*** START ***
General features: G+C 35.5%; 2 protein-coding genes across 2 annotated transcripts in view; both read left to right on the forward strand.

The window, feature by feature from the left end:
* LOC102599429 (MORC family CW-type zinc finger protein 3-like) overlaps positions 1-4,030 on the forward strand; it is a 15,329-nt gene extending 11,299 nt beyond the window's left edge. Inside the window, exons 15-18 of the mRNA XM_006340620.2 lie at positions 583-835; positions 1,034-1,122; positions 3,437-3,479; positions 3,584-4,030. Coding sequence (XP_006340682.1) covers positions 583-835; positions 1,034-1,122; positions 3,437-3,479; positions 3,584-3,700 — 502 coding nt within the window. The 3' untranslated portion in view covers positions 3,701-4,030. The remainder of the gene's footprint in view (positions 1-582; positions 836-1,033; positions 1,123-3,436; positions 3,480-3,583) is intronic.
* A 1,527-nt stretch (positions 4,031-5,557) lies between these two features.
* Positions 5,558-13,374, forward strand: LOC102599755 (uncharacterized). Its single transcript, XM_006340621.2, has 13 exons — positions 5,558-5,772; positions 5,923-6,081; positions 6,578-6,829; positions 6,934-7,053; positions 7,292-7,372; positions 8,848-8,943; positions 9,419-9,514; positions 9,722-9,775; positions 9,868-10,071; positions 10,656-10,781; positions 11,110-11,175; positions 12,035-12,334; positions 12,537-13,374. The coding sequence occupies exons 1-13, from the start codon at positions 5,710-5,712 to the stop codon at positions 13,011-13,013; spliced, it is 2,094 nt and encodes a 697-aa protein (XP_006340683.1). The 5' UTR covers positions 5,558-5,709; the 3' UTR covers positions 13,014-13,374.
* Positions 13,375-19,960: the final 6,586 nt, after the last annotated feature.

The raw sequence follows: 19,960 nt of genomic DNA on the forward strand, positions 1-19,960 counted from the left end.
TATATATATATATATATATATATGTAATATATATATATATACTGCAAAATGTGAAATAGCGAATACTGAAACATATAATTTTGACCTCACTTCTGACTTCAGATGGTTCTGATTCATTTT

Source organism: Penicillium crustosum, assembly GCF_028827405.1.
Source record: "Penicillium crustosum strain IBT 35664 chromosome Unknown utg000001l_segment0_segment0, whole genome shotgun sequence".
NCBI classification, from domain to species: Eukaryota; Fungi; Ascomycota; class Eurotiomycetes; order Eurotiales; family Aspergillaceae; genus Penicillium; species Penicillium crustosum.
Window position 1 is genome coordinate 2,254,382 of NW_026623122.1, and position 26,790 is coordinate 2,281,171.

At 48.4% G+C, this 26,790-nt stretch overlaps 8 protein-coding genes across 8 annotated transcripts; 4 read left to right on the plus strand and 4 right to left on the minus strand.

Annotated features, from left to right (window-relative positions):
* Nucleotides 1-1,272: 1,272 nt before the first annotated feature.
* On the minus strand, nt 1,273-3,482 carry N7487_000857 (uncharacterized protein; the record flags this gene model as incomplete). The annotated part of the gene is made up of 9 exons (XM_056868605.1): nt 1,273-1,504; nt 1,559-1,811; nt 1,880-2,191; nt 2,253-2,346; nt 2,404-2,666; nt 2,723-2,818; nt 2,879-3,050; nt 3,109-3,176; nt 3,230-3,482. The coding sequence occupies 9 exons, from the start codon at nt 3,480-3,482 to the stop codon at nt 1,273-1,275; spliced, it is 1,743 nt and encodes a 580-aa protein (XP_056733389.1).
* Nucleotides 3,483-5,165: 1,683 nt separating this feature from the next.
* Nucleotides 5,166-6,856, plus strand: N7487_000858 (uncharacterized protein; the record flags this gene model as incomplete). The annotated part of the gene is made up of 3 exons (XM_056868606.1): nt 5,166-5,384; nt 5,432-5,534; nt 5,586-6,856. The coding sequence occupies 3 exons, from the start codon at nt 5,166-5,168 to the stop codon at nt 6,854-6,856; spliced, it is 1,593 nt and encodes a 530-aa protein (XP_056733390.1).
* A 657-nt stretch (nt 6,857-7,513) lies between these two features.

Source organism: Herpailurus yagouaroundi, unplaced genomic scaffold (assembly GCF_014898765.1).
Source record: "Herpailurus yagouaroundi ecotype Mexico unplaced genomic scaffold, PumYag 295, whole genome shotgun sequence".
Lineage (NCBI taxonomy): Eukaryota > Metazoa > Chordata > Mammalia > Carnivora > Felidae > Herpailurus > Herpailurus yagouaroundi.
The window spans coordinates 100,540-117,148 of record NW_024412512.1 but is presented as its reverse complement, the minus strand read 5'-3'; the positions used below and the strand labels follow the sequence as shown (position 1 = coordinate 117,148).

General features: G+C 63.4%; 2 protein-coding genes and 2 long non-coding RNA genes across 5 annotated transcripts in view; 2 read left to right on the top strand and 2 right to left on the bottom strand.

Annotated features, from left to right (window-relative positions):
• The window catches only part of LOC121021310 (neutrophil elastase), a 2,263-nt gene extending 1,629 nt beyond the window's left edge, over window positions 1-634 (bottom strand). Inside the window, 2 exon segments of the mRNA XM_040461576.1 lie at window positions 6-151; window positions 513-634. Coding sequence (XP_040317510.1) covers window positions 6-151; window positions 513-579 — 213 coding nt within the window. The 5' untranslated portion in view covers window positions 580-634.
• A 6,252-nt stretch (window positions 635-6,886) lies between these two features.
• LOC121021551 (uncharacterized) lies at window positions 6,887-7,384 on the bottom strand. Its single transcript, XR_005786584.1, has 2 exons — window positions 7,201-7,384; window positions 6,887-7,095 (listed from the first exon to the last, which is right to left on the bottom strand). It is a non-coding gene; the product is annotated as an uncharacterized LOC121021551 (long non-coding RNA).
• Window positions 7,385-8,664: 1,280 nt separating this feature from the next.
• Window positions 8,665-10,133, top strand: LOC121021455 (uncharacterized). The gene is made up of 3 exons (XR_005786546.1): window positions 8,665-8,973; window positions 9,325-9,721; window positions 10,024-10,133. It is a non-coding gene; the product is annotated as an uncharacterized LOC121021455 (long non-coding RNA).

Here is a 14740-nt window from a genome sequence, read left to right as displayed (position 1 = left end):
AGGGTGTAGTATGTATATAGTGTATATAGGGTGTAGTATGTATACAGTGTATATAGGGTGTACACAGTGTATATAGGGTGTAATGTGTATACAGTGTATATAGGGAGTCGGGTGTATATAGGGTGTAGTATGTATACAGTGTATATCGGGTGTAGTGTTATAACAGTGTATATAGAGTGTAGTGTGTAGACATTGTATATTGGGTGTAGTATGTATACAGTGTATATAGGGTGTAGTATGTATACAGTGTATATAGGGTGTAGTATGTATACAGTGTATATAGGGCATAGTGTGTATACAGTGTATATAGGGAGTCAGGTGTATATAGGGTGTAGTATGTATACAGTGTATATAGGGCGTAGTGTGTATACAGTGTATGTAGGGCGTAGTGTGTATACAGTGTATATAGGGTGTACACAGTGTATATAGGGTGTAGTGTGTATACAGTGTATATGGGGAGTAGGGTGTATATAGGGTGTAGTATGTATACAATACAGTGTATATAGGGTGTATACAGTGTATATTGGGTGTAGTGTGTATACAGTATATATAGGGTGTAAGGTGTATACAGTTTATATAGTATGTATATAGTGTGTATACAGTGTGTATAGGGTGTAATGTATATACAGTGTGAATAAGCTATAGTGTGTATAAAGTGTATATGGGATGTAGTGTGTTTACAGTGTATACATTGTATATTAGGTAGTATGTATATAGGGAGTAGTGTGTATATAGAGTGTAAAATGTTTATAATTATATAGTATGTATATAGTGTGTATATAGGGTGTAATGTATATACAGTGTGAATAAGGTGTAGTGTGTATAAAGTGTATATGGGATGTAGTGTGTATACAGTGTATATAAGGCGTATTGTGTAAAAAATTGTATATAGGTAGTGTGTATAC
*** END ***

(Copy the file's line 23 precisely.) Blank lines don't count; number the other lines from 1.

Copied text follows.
The window spans coordinates 100,540-117,148 of record NW_024412512.1 but is presented as its reverse complement, the minus strand read 5'-3'; the positions used below and the strand labels follow the sequence as shown (position 1 = coordinate 117,148).